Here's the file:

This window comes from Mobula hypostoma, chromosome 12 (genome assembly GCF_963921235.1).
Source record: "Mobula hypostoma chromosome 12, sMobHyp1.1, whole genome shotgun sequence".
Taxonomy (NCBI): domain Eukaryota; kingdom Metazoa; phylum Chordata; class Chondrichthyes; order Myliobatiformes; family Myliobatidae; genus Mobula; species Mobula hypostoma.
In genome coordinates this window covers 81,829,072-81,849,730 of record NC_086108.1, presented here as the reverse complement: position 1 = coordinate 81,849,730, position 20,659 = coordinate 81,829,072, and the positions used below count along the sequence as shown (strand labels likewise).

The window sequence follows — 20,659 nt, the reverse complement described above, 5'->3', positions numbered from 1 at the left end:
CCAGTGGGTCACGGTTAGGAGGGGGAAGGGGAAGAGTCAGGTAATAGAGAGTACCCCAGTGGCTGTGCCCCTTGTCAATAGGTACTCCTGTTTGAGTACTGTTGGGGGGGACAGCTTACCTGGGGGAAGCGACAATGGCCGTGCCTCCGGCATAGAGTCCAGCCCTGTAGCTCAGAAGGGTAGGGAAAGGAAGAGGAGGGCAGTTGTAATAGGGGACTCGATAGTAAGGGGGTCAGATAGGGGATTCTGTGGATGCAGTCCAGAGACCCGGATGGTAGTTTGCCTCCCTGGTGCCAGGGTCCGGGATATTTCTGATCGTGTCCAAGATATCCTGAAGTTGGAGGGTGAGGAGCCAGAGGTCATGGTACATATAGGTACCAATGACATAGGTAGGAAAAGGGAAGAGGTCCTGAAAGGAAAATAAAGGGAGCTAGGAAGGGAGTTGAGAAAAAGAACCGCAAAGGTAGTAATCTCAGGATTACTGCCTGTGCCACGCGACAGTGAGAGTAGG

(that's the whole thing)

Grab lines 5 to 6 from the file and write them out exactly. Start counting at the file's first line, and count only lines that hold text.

The window sequence follows — 20,659 nt, the reverse complement described above, 5'->3', positions numbered from 1 at the left end:
CCAGTGGGTCACGGTTAGGAGGGGGAAGGGGAAGAGTCAGGTAATAGAGAGTACCCCAGTGGCTGTGCCCCTTGTCAATAGGTACTCCTGTTTGAGTACTGTTGGGGGGGACAGCTTACCTGGGGGAAGCGACAATGGCCGTGCCTCCGGCATAGAGTCCAGCCCTGTAGCTCAGAAGGGTAGGGAAAGGAAGAGGAGGGCAGTTGTAATAGGGGACTCGATAGTAAGGGGGTCAGATAGGGGATTCTGTGGATGCAGTCCAGAGACCCGGATGGTAGTTTGCCTCCCTGGTGCCAGGGTCCGGGATATTTCTGATCGTGTCCAAGATATCCTGAAGTTGGAGGGTGAGGAGCCAGAGGTCATGGTACATATAGGTACCAATGACATAGGTAGGAAAAGGGAAGAGGTCCTGAAAGGAAAATAAAGGGAGCTAGGAAGGGAGTTGAGAAAAAGAACCGCAAAGGTAGTAATCTCAGGATTACTGCCTGTGCCACGCGACAGTGAGAGTAGG